This Sunday, 16th of September, I visited Brighton with the International Welcome Programme held at the University of Westminster. Brighton is far South of London, located like a nice little zit on the ass of Britain, and it took about 2.5 hours to get there (half of that time we were just getting out of London actually…) by coach (bus). The beach is awesome. Clean water, no sand (!?) – just rocks in all sizes, all nice and soft and round and all that, a bit windy (but it IS autumn already and the city IS on the Northern Sea coast).
The Brighton Pier is quite famous as it is often compared with more known Coney Island in the US. The pier dives into the sea for some hundred meters and has a theme park and restaurants and shops and casinos and whatever else I’ve missed and it also has some big ass seagulls that were trying to impress visitors. With their shit.
Went around town after having some lunch and I eventually ended up in the Royal Pavilion Gardens where I found was lying some of the city’s charm, at least as far as I’m concerned. People having a good time, all ages, musicians coming and going, people making giant soap baloons… all that stuff 😀
Here’s the first guy that came and sang:
Then his friend came ’round:
Then I went back on the beach and waited for the coach to come pick me up (and sometimes dodged some gullcrap). Overall a great day 🙂
Filed under: Output
I’m going to Westminster in September, week 2. I can’t believe I am actually going there, cause of all the things that got in the way.
Time is one of those things.
Everything began one week before the end of high school and two weeks after the deadline for selecting the options for the exams I was taking three weeks from then. I had to prove I was able of talking and writing in English at an academic level, and since I kept delaying my CAE exams months before the thought of leaving even came up (because I had finals in the same day), I wanted to change the option of taking a Geography exam into an English written exam. I’ve stressed a lot of people in my school with my wishes, but I pulled it off, eventually.
The deadline for applying through UCAS was the day I sent my application. Then came the Baccalaureate exam, the ending of high school and all the paperwork and exams for enrolling in the faculties here began. Busy month, I must say.
Later on, Westminster sent me a conditional offer, stating they wanted to see my portfolio and they also wanted to interview me over the phone. It contains the clip I made for Four Tet’s “TwentyThree“, “Mono” and another clip for one of my favourite wolfydolf tracks that I was working on at the time, “Desert Culture” – it has not been finished yet. The interview was long and it went really bad in my opinion, but they seem to’ve liked the portfolio.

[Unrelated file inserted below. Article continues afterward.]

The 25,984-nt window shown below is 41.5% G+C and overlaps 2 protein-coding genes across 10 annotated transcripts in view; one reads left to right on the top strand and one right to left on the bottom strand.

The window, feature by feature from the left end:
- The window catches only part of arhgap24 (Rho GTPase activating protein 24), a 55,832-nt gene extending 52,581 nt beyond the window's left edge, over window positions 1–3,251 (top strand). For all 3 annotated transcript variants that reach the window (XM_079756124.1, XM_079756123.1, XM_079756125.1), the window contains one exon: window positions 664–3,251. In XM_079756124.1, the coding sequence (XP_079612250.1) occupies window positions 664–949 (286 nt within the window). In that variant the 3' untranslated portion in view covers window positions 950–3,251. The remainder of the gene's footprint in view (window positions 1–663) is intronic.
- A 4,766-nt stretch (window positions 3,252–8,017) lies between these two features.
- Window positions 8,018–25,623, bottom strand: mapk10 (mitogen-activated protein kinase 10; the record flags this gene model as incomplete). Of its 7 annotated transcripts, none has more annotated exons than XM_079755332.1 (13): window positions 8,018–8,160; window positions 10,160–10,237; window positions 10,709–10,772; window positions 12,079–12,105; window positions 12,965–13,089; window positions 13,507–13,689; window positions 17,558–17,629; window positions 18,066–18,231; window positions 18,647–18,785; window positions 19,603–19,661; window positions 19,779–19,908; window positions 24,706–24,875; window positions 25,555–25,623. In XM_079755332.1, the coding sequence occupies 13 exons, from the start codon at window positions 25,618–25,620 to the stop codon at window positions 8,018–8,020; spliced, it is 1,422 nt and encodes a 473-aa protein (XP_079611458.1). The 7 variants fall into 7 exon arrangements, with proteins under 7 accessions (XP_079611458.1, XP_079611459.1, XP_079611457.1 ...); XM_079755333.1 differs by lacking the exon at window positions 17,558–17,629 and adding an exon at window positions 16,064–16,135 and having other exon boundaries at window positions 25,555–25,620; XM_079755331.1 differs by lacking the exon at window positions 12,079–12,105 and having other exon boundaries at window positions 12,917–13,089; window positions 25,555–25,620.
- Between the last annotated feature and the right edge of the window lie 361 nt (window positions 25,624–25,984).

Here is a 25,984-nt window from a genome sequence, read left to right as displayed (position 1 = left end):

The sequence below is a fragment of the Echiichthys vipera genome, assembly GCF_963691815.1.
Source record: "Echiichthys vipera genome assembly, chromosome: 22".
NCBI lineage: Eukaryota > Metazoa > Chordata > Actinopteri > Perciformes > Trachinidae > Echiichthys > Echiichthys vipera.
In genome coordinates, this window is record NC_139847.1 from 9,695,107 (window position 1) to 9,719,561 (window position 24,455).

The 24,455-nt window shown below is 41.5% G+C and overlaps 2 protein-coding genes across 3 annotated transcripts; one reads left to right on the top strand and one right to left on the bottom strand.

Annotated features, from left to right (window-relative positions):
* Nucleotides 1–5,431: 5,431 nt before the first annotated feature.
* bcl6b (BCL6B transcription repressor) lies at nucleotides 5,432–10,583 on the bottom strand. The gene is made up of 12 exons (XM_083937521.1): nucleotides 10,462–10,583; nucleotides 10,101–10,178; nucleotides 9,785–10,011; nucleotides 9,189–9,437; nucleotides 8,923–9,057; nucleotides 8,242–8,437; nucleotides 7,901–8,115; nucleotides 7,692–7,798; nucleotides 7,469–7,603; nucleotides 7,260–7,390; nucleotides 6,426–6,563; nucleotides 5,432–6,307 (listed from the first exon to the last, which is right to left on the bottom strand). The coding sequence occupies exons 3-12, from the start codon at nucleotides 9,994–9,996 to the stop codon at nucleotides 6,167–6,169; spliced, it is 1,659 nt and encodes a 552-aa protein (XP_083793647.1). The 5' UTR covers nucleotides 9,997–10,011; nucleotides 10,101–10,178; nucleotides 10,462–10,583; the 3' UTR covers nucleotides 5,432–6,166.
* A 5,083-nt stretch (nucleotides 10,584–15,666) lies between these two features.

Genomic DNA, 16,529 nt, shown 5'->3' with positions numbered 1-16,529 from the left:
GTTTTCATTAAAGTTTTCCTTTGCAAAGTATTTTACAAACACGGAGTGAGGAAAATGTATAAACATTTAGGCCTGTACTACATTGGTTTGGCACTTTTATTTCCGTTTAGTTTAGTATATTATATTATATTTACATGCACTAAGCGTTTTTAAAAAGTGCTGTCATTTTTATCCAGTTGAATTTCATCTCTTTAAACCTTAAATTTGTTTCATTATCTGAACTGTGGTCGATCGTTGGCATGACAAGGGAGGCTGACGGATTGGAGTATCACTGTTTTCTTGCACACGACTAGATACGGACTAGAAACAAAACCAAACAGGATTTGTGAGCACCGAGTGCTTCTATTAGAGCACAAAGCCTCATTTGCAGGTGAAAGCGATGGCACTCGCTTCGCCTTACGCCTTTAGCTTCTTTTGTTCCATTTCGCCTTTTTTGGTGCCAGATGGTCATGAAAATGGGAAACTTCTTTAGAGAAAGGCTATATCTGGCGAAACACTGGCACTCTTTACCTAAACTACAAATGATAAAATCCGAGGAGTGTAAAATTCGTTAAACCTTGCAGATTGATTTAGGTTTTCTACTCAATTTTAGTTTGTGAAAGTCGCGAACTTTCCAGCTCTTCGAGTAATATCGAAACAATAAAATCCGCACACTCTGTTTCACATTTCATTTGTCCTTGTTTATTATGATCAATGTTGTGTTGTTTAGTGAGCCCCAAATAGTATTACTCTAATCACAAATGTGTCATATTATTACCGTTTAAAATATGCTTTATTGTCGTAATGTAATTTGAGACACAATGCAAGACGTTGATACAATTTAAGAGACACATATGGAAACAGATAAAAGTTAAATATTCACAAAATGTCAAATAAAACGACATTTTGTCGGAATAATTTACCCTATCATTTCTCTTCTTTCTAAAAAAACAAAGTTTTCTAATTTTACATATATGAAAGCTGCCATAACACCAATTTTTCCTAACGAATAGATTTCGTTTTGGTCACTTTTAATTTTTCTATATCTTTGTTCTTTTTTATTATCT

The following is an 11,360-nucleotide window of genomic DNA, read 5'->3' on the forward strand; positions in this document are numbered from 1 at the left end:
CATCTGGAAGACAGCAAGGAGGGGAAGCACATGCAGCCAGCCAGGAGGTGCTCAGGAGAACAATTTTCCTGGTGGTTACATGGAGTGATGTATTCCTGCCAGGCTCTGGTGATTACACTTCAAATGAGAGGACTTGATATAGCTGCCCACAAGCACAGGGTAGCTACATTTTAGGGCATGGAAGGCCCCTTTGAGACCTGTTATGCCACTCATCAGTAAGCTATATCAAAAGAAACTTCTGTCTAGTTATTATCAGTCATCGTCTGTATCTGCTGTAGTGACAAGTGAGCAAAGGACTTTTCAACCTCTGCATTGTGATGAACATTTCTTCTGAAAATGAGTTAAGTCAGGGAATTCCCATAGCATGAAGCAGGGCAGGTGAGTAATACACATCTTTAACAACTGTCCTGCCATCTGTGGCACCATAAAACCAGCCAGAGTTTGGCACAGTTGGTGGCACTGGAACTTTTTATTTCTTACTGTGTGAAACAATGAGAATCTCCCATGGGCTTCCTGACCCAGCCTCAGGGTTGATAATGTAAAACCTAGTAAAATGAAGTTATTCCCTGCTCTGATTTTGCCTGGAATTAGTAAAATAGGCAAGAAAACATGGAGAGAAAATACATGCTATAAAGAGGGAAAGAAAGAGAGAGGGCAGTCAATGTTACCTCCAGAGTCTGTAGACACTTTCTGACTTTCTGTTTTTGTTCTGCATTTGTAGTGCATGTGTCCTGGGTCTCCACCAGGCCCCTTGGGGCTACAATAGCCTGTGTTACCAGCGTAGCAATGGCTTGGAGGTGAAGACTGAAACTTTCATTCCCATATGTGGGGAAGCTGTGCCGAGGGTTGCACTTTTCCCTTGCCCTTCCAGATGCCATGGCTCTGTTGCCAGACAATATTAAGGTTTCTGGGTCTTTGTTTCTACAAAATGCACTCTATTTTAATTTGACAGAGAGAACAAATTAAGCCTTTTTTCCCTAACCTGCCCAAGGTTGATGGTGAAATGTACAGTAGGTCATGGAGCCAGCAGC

After getting my Baccalaureate results, I found out that the English exam I took was worthless. I was expecting that, but I thought it might still work, because it seem like it was the only option I had. Since it didn’t, I had to take either an IELTS exam or a CAE. None could be taken in my city or the country or the surrounding countries for the summer. But I found out that I had the option of taking a TOEFL iBT, and so… I did. Even though I had no time to prepare. If you want to take an english test, don’t take this one. You’ll be talking with a computer. If you want an advanced english diploma, try other testing that involves humans. Take it as is, I mean it. Try consulting someone at the British Council, they might know more than I do.
Afterwards, I needed to borrow money from the UK government, because I certainly didn’t have enough money to pay the fees for the course, rent, utilities, transport AND food. Sure, I’d get a job… but the 15-20 hours you’re allowed to work would not cover all the expenses.
Another problem that popped up was the TOEFL iBT results came in 2 weeks later than the teachers said they would, and I was one week late with providing my score to the University. And I couldn’t do anything about it. So I went to the seaside, at the Stufstock Festival. Then I came back, and still, nothing happened. Then I left on a trip to Maramures with some friends where I got to see the Săpânţa Happy Graveyard and two really nice all-wood monasteries. The day I got home, the results were in the mailbox.
Seems I had 95 out of 120 points, so about 80%. E-mailed my admissions officer, got my place insured and everything turned fine. Bought a plane ticket too. If you want to buy plane tickets, do make reservations as soon as you know you’re leaving. They’ll be really expensive if you’re a last-minute person like me. Must change that once I’ll be a student…
Got my Baccalaureate diploma translated and certified, made a debit card, gone and done everything throughout town in a record 3 days and I’ve finished packing all my stuff just now. After 2 months worth of uncertainty, tomorrow is “take off day”. And this… is “goodbye”! 🙂